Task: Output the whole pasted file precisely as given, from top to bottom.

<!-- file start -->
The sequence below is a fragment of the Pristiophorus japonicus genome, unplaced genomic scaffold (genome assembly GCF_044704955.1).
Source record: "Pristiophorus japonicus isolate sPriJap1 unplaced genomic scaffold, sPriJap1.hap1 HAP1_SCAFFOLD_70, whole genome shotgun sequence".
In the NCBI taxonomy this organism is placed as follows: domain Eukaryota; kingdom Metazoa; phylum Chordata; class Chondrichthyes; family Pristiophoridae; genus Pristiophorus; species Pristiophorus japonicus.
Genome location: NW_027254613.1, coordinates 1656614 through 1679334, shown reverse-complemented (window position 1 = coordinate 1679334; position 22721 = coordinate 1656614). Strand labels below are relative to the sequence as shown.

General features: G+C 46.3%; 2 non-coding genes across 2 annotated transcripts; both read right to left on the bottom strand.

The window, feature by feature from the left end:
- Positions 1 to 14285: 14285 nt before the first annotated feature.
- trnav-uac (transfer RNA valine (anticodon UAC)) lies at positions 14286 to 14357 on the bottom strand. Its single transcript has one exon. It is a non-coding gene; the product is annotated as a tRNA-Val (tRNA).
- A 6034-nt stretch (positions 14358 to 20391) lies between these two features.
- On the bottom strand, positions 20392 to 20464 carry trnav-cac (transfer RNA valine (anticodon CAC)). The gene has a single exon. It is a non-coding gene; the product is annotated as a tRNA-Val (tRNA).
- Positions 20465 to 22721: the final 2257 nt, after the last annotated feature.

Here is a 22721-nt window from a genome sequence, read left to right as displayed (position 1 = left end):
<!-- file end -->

The sequence below is a fragment of the Pristiophorus japonicus genome, unplaced genomic scaffold (genome assembly GCF_044704955.1).
Source record: "Pristiophorus japonicus isolate sPriJap1 unplaced genomic scaffold, sPriJap1.hap1 HAP1_SCAFFOLD_70, whole genome shotgun sequence".
In the NCBI taxonomy this organism is placed as follows: domain Eukaryota; kingdom Metazoa; phylum Chordata; class Chondrichthyes; family Pristiophoridae; genus Pristiophorus; species Pristiophorus japonicus.
Genome location: NW_027254613.1, coordinates 1656614 through 1679334, shown reverse-complemented (window position 1 = coordinate 1679334; position 22721 = coordinate 1656614). Strand labels below are relative to the sequence as shown.

General features: G+C 46.3%; 2 non-coding genes across 2 annotated transcripts; both read right to left on the bottom strand.

The window, feature by feature from the left end:
- Positions 1 to 14285: 14285 nt before the first annotated feature.
- trnav-uac (transfer RNA valine (anticodon UAC)) lies at positions 14286 to 14357 on the bottom strand. Its single transcript has one exon. It is a non-coding gene; the product is annotated as a tRNA-Val (tRNA).
- A 6034-nt stretch (positions 14358 to 20391) lies between these two features.
- On the bottom strand, positions 20392 to 20464 carry trnav-cac (transfer RNA valine (anticodon CAC)). The gene has a single exon. It is a non-coding gene; the product is annotated as a tRNA-Val (tRNA).
- Positions 20465 to 22721: the final 2257 nt, after the last annotated feature.

Here is a 22721-nt window from a genome sequence, read left to right as displayed (position 1 = left end):